Tokyo: Jihei Tanaka, 1889-1890.
First and only edition. 2 vols. Oblong Large Octavo (ca. 16x23 cm). Vol. 1: t.p., 28 leaves, with 16 double-page and 17 single-page woodblock illustrations in text.; Vol. 2: 28 leaves, with 19 double-page and 13 single-page woodblock illustrations in text. Text and illustrations within single border. Original Japanese fukuro toji bindings: brownish paper covers with hand coloured woodblock vignettes and titles on the front covers; leaves sewn together with strings. Ink manuscript kanji on the bottom edges and back covers of both volumes. Red ink stamps on the first illustration in each volume. Covers and title labels slightly rubbed and soiled, otherwise a very good set.
Attractive collection of views of Far East and South-East Asia, from Japan to Singapore, depicted by noted Japanese artist Kubota Beisen during his eight-month voyage to the Paris Exposition Universelle of 1889. The book was originally intended to be published in one volume, but due to a high public demand, the second volume was published the next year (1890). Since the volumes were published separately, with a one-year gap, the complete set is scarce. The views show Kiyomi beach (Shizuoka prefecture, Japan), Nagato Bakan (Shimonoseki, Japan), Shanghai (Suzhou Creek, East Gate market, and others), Guangdong, Hong Kong (including the town of Kowloon), mountains of Annam, Mekong River; there are also portraits of Chinese soldiers, prisoners, women with children, rickshaws, palanquin carriers, barbers, opium smokers, actors (and an interior of a Chinese theatre), house boats, local birds and animals, Vietnamese villages, and a series of views of Singapore (the harbour, several street scenes, a market, a group of hunters with a killed tiger), et al. Each volume houses the first page of the printed pink wrappers and a table of contents, the first volume also has a calligraphic title page and a one-page introduction. The front cover of the fukuro toji binding of each volume is decorated with the image of a steamship under Japanese flag sailing in a bowl of water.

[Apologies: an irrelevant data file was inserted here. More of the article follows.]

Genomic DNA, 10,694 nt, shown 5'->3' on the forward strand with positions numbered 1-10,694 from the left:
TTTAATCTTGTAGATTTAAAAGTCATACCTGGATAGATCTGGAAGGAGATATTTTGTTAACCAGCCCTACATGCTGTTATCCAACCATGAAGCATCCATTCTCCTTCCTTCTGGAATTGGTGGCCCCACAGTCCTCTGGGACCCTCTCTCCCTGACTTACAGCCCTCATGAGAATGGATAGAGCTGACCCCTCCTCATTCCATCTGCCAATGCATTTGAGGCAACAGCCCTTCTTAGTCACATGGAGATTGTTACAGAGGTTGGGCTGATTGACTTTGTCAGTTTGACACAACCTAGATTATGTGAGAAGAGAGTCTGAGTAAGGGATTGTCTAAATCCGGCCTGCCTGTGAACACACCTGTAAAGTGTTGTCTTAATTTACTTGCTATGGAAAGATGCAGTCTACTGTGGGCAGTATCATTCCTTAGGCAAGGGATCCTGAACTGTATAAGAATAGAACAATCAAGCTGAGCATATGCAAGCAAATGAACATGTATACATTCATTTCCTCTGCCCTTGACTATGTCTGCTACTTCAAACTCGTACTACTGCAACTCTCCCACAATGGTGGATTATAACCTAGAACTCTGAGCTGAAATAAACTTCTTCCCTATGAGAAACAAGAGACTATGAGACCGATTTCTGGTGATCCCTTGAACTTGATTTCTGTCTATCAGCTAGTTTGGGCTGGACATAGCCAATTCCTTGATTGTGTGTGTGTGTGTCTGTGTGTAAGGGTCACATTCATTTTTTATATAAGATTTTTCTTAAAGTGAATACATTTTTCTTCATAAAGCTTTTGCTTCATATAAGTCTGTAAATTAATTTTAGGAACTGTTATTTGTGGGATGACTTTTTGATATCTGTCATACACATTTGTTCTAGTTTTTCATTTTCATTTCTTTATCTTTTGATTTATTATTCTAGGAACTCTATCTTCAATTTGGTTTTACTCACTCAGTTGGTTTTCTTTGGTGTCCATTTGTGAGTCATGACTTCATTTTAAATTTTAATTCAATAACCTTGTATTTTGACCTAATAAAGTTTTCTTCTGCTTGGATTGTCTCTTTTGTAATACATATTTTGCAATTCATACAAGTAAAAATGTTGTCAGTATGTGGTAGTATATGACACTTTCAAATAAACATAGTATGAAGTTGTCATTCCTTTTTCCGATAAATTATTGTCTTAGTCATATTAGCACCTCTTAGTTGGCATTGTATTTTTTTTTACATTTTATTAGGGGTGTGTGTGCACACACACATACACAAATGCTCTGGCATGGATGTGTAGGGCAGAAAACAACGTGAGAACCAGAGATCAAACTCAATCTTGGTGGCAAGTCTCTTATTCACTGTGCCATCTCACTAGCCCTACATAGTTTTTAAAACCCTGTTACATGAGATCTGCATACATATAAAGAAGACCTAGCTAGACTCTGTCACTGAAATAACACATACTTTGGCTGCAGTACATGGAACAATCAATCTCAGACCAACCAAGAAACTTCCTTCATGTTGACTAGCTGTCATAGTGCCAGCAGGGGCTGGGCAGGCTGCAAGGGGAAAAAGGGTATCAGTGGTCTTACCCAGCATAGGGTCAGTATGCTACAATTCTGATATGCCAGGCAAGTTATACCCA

“Kubota Beisen <…> is one of the most celebrated artists of Modern Japan. He was born at Kyoto, the ancient capital and well-known seat of fine arts; but unlike the works of so many artists from that city, his creations are characterized rather by bold design and lightness of touch that by elegance and elaborate finish. We may say that he is the first painter in the Japanese style who has freed himself from the fetters of the old rules. A gold medal was awarded to him by the committee of the Paris Exposition of 1889. In the Columbian Exposition, also, he received a first-class medal. During the late war [First Sino-Japanese War of 1894-95] he went to the battlefields with the Japanese army. After his return from the front, His Majesty the Emperor was pleased to order him to draw in the Imperial presence, which is a favour very rarely accorded to an artist in this country. Since 1892 Kubota Beisen has been, and still is, attached to the Kokumin Shimbun, each number of that daily newspapers being richly illustrated by his work. It was in his capacity as special art correspondent of the Kokumin Shimbun that he was allowed to accompany the expeditionary forces” (The Far East: An English Edition of the Kokumin-No-Tomo. Vol. 1. No. 1. February 20th, 1896, Tokyo, p. 29).